Practicing empathy, where I was least expecting to need it

empathy Jun 28, 2016

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You know those sayings that make light of hard or challenging times, like “Look on the bright side”? Or “Every cloud has a silver lining?” I’ve recently been given the “privilege” of working hard to find that silver lining.

My partner in life and work, my best friend and dearest companion, recently suffered a life threatening injury. My entire focus was on him — what did he need, how was he feeling, how could I be supportive, what could we do as a family to support him in this journey, what could we do at work, how could we see this through so he was supported…the list went on.

I kept hearing Brene Brown say that sympathy is “me over here in my own world where things are OK, looking down at you in that place over there where bad things have happened, saying it must suck to be you” while empathy is “Me here, with you, so you know you are not alone. I’m with you.” (Obviously, I’m summarizing, not quoting!) I wanted to be sure that he knew I was here for him, in his physical pain, and the emotional pain that goes along with it.

I thought through the 5 steps to practicing empathy, so I could be there for my partner:

  • 1-Perspective Taking

  • 2-Staying out of judgment

  • 3-Recognizing emotion

  • 4-Communicating emotion

  • 5-Mindfulness

Once he got through the initial crisis, and came home from the hospital, I thought we were on the road to recovery, and my spirits would lighten and while I’d still be empathetic and supportive, we could start on the path to recovery — physically and mentally. I thought I could shift from “danger, danger” to “where are we today” in my own mind. While the heightened adrenaline of the initial situation has decreased, I find my self daily in this tightly wound, reactive place of fear, isolation, and worry.

Almost 4 weeks from the injury, my partner is physically recovering. He is healing physically and is starting to see what the road to full recovery will look like for his body. He is patient, thoughtful and working hard to accept the moments of boredom, worry and frustration he is experiencing. I’m so deeply grateful that he is healing that it brings tears to my eyes every time I think of it.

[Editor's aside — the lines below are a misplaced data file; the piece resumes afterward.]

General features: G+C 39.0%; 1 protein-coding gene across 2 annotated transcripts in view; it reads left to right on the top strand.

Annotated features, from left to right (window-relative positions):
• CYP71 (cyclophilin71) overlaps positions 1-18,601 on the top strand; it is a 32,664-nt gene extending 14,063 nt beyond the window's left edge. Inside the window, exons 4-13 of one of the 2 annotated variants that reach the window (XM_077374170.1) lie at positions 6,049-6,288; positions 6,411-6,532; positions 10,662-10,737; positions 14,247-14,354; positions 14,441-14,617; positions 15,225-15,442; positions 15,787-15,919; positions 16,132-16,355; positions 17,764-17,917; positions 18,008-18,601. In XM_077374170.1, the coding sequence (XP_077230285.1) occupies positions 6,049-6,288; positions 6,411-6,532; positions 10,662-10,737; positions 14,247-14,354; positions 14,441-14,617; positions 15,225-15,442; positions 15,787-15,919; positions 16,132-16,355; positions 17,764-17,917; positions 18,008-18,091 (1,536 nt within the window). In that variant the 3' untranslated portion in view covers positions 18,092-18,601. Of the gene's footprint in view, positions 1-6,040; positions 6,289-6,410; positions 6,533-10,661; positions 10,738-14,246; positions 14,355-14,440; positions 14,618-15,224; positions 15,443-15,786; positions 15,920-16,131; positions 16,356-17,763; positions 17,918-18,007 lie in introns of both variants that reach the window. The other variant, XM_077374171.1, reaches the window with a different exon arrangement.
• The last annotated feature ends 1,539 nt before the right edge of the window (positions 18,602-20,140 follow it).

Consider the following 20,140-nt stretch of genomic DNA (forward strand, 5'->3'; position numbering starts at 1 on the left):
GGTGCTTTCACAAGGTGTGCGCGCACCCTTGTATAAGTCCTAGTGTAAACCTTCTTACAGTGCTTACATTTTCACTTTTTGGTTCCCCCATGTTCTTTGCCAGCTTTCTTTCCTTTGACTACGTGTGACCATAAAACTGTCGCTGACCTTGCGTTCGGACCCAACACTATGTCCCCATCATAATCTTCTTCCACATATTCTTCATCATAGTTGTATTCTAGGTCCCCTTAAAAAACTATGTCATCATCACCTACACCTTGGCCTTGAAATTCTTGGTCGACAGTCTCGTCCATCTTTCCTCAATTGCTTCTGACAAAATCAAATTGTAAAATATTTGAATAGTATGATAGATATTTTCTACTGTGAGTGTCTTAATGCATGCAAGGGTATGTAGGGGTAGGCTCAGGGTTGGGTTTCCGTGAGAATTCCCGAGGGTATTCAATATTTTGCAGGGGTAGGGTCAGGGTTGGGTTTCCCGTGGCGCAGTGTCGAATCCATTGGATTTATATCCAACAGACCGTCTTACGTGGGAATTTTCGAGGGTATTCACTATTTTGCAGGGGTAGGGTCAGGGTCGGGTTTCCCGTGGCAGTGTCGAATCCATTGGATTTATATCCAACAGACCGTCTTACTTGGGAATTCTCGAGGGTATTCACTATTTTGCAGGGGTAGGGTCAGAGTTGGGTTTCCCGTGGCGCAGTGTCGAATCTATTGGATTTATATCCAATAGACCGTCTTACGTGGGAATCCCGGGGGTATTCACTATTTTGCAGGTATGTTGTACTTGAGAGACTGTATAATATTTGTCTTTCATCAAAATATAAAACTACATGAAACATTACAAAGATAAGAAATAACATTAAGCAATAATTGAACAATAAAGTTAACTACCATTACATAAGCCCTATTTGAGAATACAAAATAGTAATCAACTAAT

I’m now realizing that this situation has given me an opportunity to learn an important lesson — one I seem to need to keep re-learning over my life!

In order to care for others, you need to care for yourself.

In order to be there for my partner, our family, and our work, over the last 4 weeks I’ve been stretching and extending myself in all directions. And I’m tired, grouchy, tearful and worried. I’ve got pain in my body, and a heart that aches and keeps re-picking the scab of worry from when he first got hurt.

This week I remembered that self compassion is as important as empathy. The work on self compassion by Kristen Neff has been a powerful reminder for me. (You can watch some of her videos on self-compassion here). The steps include:

  1. Notice Suffering — that one is easy. I’m so busy telling myself this is not about me, and asking what do others need, and how do I hold it together - that I’m a disaster. All right — I’ve done this one!

  2. Be Kind in Response to that Suffering. Here would be the source of my problems. Totally shitty at this. No time for the gym, time alone, time to rest, relax or care for myself. If I do take any time I parcel out in tiny bite size pieces, because I better get back to doing what I “should” be doing.

  3. Remember that imperfection is part of the human experience. This one is funny — I’m chuckling to myself. Imperfection is part of OTHER PEOPLE’s experience — I am going to be a really great wife, mother and team member and have my shit together for this whole ride.

So I’ve got the lesson. I’m re-learning it. Duh.

I went to the gym last night. I’m going out for a walk as soon as I finish writing this. I’m going to lighten up a little and find something funny to read. I might even do a craft or colour. I’m going to make some more jam, or some pickles. I’m going to bed early tonight.

I’m going to remember that I don’t need to get it all right, and to accept that this is where I am at today. And that if I’m kind and caring to myself, I’ll be better able to be kind and caring for others. And while my partner’s injury isn’t about me, it is OK that I too have suffered through it. And to be deeply, deeply grateful that my partner is here with me, and whole, and on the road to recovery. And there is nothing I could be more grateful for in the world.


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